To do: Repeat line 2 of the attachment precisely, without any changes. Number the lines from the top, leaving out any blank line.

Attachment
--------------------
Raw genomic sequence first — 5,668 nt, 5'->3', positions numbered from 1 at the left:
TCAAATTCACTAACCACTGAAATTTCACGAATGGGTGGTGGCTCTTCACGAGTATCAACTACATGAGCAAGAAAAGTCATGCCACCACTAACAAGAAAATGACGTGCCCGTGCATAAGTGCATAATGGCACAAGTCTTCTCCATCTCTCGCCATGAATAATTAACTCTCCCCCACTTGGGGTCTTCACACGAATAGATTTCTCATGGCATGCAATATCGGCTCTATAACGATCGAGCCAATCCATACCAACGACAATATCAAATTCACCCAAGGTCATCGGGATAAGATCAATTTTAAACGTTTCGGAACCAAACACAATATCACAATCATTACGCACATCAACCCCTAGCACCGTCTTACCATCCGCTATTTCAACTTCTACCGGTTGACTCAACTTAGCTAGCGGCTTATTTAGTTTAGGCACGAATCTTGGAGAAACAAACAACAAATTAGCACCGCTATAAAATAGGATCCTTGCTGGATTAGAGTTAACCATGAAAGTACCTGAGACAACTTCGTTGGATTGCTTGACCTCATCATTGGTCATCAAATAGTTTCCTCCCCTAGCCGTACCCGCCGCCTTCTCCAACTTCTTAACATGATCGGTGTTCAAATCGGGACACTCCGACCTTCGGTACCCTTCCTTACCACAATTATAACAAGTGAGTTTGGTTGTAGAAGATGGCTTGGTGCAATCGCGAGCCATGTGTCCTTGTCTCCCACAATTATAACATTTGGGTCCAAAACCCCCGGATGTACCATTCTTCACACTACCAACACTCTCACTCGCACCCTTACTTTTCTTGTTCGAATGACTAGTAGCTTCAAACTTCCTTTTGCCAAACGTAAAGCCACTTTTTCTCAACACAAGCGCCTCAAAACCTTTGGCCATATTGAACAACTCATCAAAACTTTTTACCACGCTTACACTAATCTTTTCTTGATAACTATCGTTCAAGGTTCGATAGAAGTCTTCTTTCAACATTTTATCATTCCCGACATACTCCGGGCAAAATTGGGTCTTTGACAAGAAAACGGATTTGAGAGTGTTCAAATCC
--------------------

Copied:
TCAAATTCACTAACCACTGAAATTTCACGAATGGGTGGTGGCTCTTCACGAGTATCAACTACATGAGCAAGAAAAGTCATGCCACCACTAACAAGAAAATGACGTGCCCGTGCATAAGTGCATAATGGCACAAGTCTTCTCCATCTCTCGCCATGAATAATTAACTCTCCCCCACTTGGGGTCTTCACACGAATAGATTTCTCATGGCATGCAATATCGGCTCTATAACGATCGAGCCAATCCATACCAACGACAATATCAAATTCACCCAAGGTCATCGGGATAAGATCAATTTTAAACGTTTCGGAACCAAACACAATATCACAATCATTACGCACATCAACCCCTAGCACCGTCTTACCATCCGCTATTTCAACTTCTACCGGTTGACTCAACTTAGCTAGCGGCTTATTTAGTTTAGGCACGAATCTTGGAGAAACAAACAACAAATTAGCACCGCTATAAAATAGGATCCTTGCTGGATTAGAGTTAACCATGAAAGTACCTGAGACAACTTCGTTGGATTGCTTGACCTCATCATTGGTCATCAAATAGTTTCCTCCCCTAGCCGTACCCGCCGCCTTCTCCAACTTCTTAACATGATCGGTGTTCAAATCGGGACACTCCGACCTTCGGTACCCTTCCTTACCACAATTATAACAAGTGAGTTTGGTTGTAGAAGATGGCTTGGTGCAATCGCGAGCCATGTGTCCTTGTCTCCCACAATTATAACATTTGGGTCCAAAACCCCCGGATGTACCATTCTTCACACTACCAACACTCTCACTCGCACCCTTACTTTTCTTGTTCGAATGACTAGTAGCTTCAAACTTCCTTTTGCCAAACGTAAAGCCACTTTTTCTCAACACAAGCGCCTCAAAACCTTTGGCCATATTGAACAACTCATCAAAACTTTTTACCACGCTTACACTAATCTTTTCTTGATAACTATCGTTCAAGGTTCGATAGAAGTCTTCTTTCAACATTTTATCATTCCCGACATACTCCGGGCAAAATTGGGTCTTTGACAAGAAAACGGATTTGAGAGTGTTCAAATCC